Two tax breaks could be introduced before Tax Day

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By Dan Sears

Taxpayers may want to delay filing their returns closer to the April 15 deadline as Congress negotiates a $100 billion bill that could offer breaks to both parents and businesses, experts said.

The bipartisan group, led by Senate Finance Committee Chairman Ron Wyden (D-Ore.) and House Ways and Means Committee Chairman Jason Smith (R-Mo.), is wrangling over restoring some of Donald Trump’s tax cuts in exchange for expanding the child tax credit, according to The Washington Post, which cited people familiar with the talks.

Though Democratic lawmakers aren’t thrilled to restore tax breaks prized by Republicans — like bonus depreciation, research-and-development expensing and the net interest deduction — they’re willing to compromise in order to expand the child tax credit, per the outlet.

James Mohs, an associate professor of accounting and taxation from the University of New Haven, told The Post: “What I would do is hold off until February [to file taxes] to see what’s going to come out.”

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Lawmakers are discussing a $100 billion bill that, if passed, would implement tax breaks for parents and businesses before Tax Day on April 15. Proxima Studio – stock.adobe.com

“You always want to take benefits, deductions, credits and everything else into account. What’s going to benefit you the most? Whether benefits stay or not is another story.”

In 2021, Democrats temporarily boosted the child tax credit from $2,000 to $3,600 a year per child.

The expanded credit lapsed the following year due to pushback from Republicans.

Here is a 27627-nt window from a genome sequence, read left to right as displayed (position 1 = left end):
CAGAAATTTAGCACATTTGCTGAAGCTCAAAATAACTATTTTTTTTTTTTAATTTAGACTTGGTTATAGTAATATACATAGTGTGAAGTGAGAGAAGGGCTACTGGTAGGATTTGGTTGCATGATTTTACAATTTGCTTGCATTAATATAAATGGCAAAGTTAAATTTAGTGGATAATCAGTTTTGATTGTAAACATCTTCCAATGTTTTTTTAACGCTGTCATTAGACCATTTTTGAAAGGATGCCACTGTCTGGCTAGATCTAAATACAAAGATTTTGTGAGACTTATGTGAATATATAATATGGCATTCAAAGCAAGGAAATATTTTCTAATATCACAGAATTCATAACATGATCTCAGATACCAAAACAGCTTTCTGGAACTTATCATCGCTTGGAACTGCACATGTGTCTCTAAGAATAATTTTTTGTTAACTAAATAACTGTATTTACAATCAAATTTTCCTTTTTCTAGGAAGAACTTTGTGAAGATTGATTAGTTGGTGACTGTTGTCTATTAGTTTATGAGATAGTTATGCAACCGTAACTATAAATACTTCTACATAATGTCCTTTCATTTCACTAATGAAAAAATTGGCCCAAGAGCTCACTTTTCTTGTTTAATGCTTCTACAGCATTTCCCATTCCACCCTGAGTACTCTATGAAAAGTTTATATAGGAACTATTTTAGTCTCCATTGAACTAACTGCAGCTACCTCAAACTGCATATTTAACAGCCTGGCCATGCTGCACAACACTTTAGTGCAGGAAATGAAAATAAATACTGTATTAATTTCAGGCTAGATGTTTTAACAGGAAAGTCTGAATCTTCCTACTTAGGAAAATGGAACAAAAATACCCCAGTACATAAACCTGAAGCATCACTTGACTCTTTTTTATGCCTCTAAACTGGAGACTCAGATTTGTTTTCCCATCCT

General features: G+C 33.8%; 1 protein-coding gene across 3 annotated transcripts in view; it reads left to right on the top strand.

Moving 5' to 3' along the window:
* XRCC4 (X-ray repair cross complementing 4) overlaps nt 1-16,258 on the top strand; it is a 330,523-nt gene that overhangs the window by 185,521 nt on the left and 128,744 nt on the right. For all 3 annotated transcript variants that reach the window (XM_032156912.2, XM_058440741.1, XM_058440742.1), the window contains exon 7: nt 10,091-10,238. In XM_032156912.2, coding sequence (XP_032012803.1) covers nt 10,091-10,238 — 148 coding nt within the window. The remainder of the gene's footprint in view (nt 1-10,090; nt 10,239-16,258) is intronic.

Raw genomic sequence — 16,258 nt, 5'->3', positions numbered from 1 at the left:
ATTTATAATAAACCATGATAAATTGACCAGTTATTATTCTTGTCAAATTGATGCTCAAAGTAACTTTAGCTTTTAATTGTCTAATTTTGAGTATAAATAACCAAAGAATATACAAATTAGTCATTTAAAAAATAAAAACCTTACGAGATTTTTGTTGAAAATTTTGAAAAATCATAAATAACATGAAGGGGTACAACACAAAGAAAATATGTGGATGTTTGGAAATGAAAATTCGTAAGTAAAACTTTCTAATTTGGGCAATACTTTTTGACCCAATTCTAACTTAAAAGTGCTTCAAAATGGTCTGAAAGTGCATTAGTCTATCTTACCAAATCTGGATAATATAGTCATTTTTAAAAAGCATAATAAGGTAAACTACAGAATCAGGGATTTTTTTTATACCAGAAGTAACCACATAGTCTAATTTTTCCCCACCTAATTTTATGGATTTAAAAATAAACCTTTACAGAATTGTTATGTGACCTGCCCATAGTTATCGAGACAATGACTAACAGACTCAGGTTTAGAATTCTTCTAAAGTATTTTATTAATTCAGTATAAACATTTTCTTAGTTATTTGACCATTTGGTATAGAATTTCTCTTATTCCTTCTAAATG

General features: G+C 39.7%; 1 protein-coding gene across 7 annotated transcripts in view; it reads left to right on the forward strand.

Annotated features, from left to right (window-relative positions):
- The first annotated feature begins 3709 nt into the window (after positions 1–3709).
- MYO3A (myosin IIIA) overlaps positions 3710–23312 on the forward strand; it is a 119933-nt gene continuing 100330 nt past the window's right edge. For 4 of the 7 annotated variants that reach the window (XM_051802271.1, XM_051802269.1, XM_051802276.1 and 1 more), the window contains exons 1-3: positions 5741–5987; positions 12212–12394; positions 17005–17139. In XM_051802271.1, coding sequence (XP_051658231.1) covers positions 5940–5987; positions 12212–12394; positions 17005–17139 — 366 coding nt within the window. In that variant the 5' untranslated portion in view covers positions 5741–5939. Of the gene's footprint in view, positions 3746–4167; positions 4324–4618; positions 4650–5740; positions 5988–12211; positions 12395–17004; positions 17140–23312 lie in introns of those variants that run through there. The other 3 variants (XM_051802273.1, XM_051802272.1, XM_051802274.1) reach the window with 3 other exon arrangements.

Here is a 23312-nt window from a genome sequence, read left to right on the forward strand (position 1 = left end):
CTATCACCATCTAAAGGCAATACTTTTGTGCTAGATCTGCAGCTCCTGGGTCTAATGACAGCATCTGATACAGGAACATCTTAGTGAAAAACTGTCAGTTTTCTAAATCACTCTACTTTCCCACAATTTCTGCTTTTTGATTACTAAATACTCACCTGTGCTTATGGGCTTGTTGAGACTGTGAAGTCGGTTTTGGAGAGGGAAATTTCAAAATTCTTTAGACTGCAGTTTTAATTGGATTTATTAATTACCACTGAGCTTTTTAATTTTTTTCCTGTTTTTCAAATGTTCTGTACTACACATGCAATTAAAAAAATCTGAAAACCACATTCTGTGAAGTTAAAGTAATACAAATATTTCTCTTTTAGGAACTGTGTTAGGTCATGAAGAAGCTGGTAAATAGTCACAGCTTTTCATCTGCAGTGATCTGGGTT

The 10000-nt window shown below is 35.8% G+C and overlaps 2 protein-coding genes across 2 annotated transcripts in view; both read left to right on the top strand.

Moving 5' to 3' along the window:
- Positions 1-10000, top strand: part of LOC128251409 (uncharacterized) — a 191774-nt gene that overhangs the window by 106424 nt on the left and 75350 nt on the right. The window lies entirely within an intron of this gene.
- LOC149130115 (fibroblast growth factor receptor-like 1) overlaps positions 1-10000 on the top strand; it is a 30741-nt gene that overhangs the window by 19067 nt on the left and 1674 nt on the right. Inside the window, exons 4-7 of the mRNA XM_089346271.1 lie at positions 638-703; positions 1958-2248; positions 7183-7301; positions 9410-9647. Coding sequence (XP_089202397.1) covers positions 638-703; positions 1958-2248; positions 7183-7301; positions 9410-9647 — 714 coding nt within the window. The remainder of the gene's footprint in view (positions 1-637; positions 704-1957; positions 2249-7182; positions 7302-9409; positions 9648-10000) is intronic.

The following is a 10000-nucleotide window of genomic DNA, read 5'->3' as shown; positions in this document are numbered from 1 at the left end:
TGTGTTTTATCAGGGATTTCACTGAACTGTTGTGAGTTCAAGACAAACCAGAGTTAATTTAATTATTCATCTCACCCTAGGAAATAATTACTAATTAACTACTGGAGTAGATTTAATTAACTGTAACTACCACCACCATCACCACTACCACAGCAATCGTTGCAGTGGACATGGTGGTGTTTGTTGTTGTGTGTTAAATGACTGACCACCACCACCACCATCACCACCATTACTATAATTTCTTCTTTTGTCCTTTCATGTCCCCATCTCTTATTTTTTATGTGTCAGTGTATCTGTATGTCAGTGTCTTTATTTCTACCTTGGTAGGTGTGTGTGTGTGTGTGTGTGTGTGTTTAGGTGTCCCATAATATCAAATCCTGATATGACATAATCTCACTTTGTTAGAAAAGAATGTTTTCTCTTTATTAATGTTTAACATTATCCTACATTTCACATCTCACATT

Republican lawmakers want to reinstate three tax breaks that Donald Trump implemented to benefit businesses as part of the bill, including bonus depreciation, research-and-development expensing and net interest deduction. Getty Images

Wyden and Smith haven’t determined how much revenue they’ll raise to pay for the bill — or where they’ll find the money, according to The Washington Post.

One possibility, the outlet reported, could be ending the employee retention tax credit, a pandemic-era incentive for businesses to keep workers on their payrolls.

The lawmakers also haven’t decided on whether they’ll try to pass any deal they strike on its own or attach it to a larger must-pass bill.

Senate Finance Committee Chairman Ron Wyden (D-Ore.) (pictured) and House Ways and Means Committee Chairman Jason Smith (R-Mo.) are leading the bipartisan group negotiating the $100 billion bill. AFP via Getty Images

Either way, Wyden and Smith must make a decision by the end of the month if the bill is going to apply to this year’s tax-filing deadline.

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“Discussions are ongoing and we’re continuing to make progress,” Wyden’s spokesperson, Ryan Carey, wrote in an email to The Washington Post. “There’s optimism on all sides, and the goal remains to get this done in time for changes in the child tax credit to take effect in this upcoming filing season.”

Meanwhile, the IRS in November implemented new federal income tax brackets for 2024, which adjusted earnings thresholds for each tier roughly 5.4% for inflation.

Wyden and Smith reportedly have yet to decide on how much revenue they’ll raise to pay for the bill, or whether it will be passed on its own. To benefit Americans by Tax Day, they must make a decision by the end of the month. REUTERS

For 2024, the standard deduction also increased with inflation in mind, rising for single filers from $13,850 in 2023 to $14,600 in 2024.

Married couples filing jointly may claim $29,200, up from $27,700.

The change could reduce taxable income for some filers, though it won’t be implemented until next year, for 2024 earnings, and depends on paycheck withholdings.

Filers can expect a refund when they’ve overpaid, or a tax bill when they haven’t paid enough.

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